A Variety report firmed up Sepinwall's line of thinking, noting that its sources claimed "that the deal for the original four Marvel shows includes a clause that prevents the characters from appearing in any non-Netflix series or film for at least two years after cancellation."

Further, Sepinwall notes that bringing these characters to Disney+ would mean losing their actors, saying "And if they did, they’d be starting over from scratch creatively, like Sony ditching the Andrew Garfield movies for Tom Holland as Spider-Man."

Also of note: Disney's not bringing any R-rated films it owns to the platform, as they're going to Hulu.

What original content will it have?

Disney is aiming to offer four to five original films and five TV shows for the streaming service. In November 2018, we learned that assortment will include a Loki-focused Marvel series starring Tom Hiddleston and a live-action Star Wars series starring Diego Luna as Cassian Andor, his character from Rogue One.

In October 2018, writer/director/actor Jon Favreau revealed that the live-action show he's set to helm is will be called The Mandalorian. According to an Instagram post from the veteran director/actor, the show will be set between the events of The Return of the Jedi and The Force Awakens, and will "follow the travails of a lone gunfighter in the outer reaches of the galaxy."

The Mandalorian will star Pedro Pascal in the titular role as the Narcos actor portrays a gunfighter living on the outer reaches of the galaxy. Breaking Bad's Giancarlo Esposito will join Pascal, along with Carl Weathers (Predator) and the most shocking names on the list: famed director Werner Herzog (Grizzly Man) and the derranged Nick Nolte.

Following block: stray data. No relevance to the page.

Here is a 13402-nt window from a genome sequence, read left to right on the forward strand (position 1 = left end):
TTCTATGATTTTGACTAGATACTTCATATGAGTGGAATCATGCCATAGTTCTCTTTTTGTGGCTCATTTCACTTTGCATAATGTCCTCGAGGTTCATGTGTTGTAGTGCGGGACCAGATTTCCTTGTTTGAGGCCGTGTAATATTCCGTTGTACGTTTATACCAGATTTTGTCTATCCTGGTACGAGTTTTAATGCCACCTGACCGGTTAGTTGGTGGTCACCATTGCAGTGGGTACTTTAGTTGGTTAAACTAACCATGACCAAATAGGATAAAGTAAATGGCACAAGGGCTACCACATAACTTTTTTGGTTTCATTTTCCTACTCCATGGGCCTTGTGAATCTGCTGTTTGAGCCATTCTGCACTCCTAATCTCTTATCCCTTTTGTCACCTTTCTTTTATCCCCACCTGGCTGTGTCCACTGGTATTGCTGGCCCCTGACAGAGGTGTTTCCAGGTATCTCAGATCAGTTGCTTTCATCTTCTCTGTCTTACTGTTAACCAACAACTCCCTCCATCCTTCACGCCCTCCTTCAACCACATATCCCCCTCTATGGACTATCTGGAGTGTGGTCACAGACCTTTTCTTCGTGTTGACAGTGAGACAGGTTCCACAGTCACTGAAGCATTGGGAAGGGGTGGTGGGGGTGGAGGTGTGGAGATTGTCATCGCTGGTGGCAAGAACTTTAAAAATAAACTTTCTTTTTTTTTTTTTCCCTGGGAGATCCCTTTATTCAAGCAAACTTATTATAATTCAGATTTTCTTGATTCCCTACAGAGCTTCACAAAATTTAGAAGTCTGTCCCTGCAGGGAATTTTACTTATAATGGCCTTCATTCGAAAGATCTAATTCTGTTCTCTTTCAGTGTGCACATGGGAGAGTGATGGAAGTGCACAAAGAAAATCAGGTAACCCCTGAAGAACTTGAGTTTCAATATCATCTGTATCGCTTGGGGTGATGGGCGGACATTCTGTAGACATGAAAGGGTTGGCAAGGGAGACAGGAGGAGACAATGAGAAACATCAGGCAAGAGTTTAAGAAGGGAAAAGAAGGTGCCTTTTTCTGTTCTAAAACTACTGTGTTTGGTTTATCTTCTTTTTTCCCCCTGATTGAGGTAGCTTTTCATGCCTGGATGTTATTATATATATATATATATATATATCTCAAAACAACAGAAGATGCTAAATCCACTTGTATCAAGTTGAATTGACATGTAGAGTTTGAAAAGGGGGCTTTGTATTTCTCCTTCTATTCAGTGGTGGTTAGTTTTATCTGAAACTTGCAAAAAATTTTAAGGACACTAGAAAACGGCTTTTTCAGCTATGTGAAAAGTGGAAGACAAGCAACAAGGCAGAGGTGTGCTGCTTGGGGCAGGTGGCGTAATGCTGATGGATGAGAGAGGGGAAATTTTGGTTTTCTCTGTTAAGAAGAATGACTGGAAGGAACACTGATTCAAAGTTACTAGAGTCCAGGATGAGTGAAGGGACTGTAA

A Variety report broke news of Disney creating new TV shows based around Marvel Cinematic Universe characters. These live-action shows will include titles dedicated to Loki and The Scarlet Witch, and MCU actors Tom Hiddleston and Elizabeth Olden will be returning to play those characters.

At San Diego Comic-Con 2018, Disney announced that its service will also include a new season of animated series Star Wars: The Clone Wars, which will conclude the series.

The Disney service won't be all-Star Wars, though, as shows based on Monsters Inc., the Muppets and High School Musical are expected. A Mighty Ducks show is under consideration.

Some of the new films made for the service look to be based on existing properties, such as Lady and the Tramp, Sword and the Stone, and 3 Men and a Baby.

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How much of Disney's back catalogue will be there?

According to The Hollywood Reporter, the Disney service will start with "around 500 films from the Disney library," as well as "around 7,000 episodes of Disney TV fare."

Iger noted that the service "will have the entire output of the studio, animation, live action at Disney, including Pixar, Star Wars and all the Marvel films."

Where will the service be available?

In terms of devices, we'd bet that Disney launches on everything from the Apple TV to Roku to Amazon's Fire TV. The original Deadline report suggests the service will start in America "and then expand overseas."